Create a Tor VLAN using a Raspberry Pi and pfSense

First of all, majority of the credit goes to Magnus Hedemark for his article CREATE A TOR-ONLY VLAN WITH A RASPBERRY PI. I’ve copied parts of his article to mine since I did not do all of the steps he did.

Here’s the list of things I used:

A few assumptions up front:

  1. You’ve already got a Raspbian base image installed on your Pi.
  2. It’s plugged into an Ethernet switch where untagged traffic transmits on a trusted network, and has a route to the public Internet.
    • For the sake of this blog post, we’ll call that vlan10 and assume its native network is 192.168.1.0/24.
    • For me, I had the switch move all untagged traffic to VLAN30 because my VLAN30 was a VPN connection
  3. There is a second VLAN configured on this switch, we’ll call it vlan40, and its native network is 172.16.15.0/24. This is an isolated VLAN with no transit to the Internet.
    • If you use anything other than 40, please make sure you substitue all instances of the 40 in “eth0.40” below to whatever number you use.
  4. You’ve created a VLAN in pfSense and assigned it a static IPv4 address.
    • Since I’m using the 172.16.15.0/24 network, I assigned the interface a static IP of 172.16.15.1
  5. I turned on the DHCP server for this new interface and gave it a range of 172.16.15.100 via 172.16.15.150
    • I set the default DNS server and the default gateway to point to the Raspberry Pi
      • My Raspberry Pi is going to be given a static IP of 172.16.15.2, so this is the IP address I used in those fields.
  6. You’ve already walked through the initial setup menu when logging into your Raspberry Pi for the first time.

OK let’s get started:

  • run sudo apt-get update to update the index of available packages
  • run sudo apt-get dist-upgrade to upgrade to the latest versions of installed packages
  • run sudo apt-get install tor to install tor.
    • This will start the tor daemon automatically, which we’re not quite ready for yet.
  • run sudo /etc/init.d/tor stop to stop the tor daemon for now
  • run sudo apt-get install vlan to give us the ability to set up a tagged VLAN interface
  • run sudo modprobe 8021q

To enable the kernel module for tagged VLAN support:

  • run sudo vconfig add eth0 40 and you should see this:
  • sudo echo 8021q >> /etc/modules to persist this change across reboots
  • sudo ifconfig eth0.40 172.16.15.2/24 sets the IP address on the new VLAN interface.
  • Let’s make this permanent.
    • Run sudo nano /etc/network/interfaces and add this:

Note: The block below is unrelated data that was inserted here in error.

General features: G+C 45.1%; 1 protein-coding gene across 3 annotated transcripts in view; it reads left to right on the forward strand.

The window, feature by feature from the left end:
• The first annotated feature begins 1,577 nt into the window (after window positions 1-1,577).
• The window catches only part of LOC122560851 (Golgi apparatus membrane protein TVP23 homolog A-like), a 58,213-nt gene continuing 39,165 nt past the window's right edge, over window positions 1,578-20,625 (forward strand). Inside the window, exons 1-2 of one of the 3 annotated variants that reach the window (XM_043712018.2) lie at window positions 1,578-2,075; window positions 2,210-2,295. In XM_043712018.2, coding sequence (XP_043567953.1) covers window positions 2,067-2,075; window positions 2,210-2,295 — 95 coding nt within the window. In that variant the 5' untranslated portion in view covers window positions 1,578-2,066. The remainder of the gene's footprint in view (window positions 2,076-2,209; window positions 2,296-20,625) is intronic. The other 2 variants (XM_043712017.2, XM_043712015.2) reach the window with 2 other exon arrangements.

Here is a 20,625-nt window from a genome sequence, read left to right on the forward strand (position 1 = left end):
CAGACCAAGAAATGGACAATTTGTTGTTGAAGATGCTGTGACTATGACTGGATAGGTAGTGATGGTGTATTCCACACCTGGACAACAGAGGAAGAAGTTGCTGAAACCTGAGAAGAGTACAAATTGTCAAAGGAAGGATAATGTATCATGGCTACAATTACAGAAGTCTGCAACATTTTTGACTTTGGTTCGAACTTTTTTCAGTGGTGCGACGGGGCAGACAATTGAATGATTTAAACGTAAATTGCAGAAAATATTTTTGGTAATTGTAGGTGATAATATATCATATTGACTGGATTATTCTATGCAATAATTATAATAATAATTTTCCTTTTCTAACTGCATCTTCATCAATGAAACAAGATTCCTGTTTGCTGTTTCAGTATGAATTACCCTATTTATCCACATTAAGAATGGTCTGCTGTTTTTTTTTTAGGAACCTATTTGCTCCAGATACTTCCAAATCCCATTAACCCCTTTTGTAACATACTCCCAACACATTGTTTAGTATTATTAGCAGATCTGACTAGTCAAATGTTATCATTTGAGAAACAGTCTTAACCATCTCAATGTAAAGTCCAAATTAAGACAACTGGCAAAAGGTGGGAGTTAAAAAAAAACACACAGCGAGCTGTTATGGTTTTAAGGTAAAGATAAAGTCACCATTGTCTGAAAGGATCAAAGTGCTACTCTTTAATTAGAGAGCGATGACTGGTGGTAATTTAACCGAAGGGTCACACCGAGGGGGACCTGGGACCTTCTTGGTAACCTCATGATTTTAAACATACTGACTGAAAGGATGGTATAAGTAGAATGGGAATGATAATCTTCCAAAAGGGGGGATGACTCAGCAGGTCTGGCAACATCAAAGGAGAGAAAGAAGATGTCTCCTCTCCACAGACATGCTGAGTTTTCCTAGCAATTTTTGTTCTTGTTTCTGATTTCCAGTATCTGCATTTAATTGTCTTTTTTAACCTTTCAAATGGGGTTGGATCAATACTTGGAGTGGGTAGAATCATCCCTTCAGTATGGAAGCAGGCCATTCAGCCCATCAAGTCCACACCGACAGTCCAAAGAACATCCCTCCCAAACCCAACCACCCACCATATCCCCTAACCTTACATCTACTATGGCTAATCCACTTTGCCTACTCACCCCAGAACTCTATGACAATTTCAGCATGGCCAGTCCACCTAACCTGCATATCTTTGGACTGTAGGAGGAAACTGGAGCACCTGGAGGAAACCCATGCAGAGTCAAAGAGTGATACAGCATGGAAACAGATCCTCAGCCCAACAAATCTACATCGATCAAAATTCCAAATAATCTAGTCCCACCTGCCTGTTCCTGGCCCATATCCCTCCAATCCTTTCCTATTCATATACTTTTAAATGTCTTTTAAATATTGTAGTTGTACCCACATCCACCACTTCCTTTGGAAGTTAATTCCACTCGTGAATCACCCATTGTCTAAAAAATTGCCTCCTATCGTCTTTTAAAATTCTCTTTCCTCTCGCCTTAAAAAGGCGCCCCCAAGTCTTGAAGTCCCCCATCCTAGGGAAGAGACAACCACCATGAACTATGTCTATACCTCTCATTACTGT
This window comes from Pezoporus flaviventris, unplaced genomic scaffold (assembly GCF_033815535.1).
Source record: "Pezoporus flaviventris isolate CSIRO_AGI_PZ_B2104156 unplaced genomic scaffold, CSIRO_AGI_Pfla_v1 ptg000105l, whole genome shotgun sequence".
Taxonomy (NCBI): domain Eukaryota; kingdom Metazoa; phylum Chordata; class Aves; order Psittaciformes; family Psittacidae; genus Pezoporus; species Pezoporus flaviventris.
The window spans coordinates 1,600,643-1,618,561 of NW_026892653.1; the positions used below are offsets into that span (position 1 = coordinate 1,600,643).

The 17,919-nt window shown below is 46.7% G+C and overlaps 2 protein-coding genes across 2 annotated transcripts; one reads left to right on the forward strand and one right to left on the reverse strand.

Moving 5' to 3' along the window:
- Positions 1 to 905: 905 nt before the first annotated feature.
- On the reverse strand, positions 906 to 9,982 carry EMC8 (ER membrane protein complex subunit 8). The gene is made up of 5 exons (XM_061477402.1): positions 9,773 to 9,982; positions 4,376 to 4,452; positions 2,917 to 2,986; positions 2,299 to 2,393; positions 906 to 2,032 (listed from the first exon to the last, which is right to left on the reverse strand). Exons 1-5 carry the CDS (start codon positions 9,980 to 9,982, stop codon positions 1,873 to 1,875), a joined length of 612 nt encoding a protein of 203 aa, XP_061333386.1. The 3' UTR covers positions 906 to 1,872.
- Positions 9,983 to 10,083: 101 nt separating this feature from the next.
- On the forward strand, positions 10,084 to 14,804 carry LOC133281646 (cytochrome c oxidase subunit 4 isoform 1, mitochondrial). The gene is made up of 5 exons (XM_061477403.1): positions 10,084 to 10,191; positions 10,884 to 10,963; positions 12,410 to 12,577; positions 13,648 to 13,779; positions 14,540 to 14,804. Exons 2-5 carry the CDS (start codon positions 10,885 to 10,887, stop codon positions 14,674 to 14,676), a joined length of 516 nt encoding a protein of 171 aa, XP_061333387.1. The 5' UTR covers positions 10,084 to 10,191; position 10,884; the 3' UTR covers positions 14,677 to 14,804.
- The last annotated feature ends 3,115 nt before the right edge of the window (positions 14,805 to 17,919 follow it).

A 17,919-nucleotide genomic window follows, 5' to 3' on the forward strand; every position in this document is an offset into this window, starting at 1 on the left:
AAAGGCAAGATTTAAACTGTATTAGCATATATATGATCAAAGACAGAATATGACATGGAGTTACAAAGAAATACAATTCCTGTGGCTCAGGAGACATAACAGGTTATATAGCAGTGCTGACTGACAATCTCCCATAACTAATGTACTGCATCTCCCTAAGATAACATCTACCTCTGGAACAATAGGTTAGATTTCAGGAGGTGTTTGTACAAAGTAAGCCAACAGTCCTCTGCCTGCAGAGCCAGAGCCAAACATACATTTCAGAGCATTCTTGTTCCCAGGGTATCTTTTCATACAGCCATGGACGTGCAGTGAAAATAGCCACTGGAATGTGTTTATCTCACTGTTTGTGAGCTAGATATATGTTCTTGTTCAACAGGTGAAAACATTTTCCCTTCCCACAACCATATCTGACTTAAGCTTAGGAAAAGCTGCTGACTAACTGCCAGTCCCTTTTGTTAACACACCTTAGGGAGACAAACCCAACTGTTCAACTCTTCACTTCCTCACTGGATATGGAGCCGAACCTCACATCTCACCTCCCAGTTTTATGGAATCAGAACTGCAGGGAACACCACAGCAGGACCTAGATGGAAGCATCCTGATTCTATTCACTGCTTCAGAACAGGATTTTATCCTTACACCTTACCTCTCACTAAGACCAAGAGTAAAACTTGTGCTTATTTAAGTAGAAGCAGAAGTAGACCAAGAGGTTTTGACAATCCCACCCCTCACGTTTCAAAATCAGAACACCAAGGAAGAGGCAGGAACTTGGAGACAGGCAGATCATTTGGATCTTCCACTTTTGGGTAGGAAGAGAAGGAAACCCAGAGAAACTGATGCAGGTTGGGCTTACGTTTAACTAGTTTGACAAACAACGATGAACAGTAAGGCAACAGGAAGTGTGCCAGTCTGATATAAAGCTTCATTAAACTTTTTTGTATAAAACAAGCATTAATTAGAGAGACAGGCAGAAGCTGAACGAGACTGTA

• Let’s go ahead and adjust tor’s configuration to handle transparent proxying for us. Go ahead and sudo vi /etc/tor/torrc and add the following lines to the end of the file:
  • Go ahead and start tor. sudo /etc/init.d/tor start (but we’re still not done)
  • We’ve got both networks up. We’ve got tor configured to transparently proxy all TCP traffic and DNS queries. But we don’t have anything funneling TCP traffic into tor yet. Let’s continue.
  • Let’s build our Firewall rules. Go ahead and sudo nano /etc/iptables.up.rules and paste the following lines into it:
  •  Let’s make the firewall rules persistent. sudo nano /etc/network/if-pre-up.d/iptables
  • And this new script needs to be executable: sudo chmod +x /etc/network/if-pre-up.d/iptables
  • For good measure, since we grabbed updates earlier in this process, it’s probably not a bad idea to sudo reboot
  • Wait until the Raspberry Pi is back up. Try plugging a laptop into a switch port that is untagged on VLAN40. You should get a DHCP lease on the 172.16.15.0/24 network. Go ahead and open a web browser. You should be able to surf.
    • Or if you’ve already configured a Wireless network for VLAN40, you should be able to connect to that instead.
  • Try going to a site like http://www.whatismyip.com/ and see what IP you’re coming from.

Remember, this isn’t perfect anonymity. Your browser cookies, your browsing habits, the plugins you use, etc. can easily give away your identity (This is one reason I’m using Tor over my PIA VPN connection). The main point of this is to give a clever option for providing guest WiFi services with a lower risk to the service host. This also gives the guests a better shot at reclaiming their privacy and anonymity.

Most ICMP traffic is going to get dropped on the floor with this system, as well as almost all UDP traffic. DNS queries will get captured and redirected through tor. A hidden bonus of this arrangement is that guests can browse .onion hidden services without installing anything on their end. Tor is really a TCP-only network, so forget about running BitTorrent here, or playing your favorite games (which more often than not depend on UDP).

You should now have a privacy-enhanced VLAN configured, with transit to the Internet handled transparently through Tor. My Tor connection has added security because it’s connecting to the Tor network over my VPN connection.

I also went one step further and created rules on the VLAN interface to only allow traffic to the gateway. This will keep my guests from reaching my main internal network, as well as keep them from reaching other guests. All I may need to do now is tighten up the security of my Raspberry Pi as they will have access to reach that device. I also imaged the MicroSD card to a file on my PC so that I can easily restore it later if needed. I used the guide located here for that part.

This setup is not 100% secure (or is it?), so if you have any further idea’s on making this better, please let me know in the comments below and I’ll be glad to add them in to this post.

Posted in Networking, pfSense, Privacy, Raspberry Pi, Security, Tor

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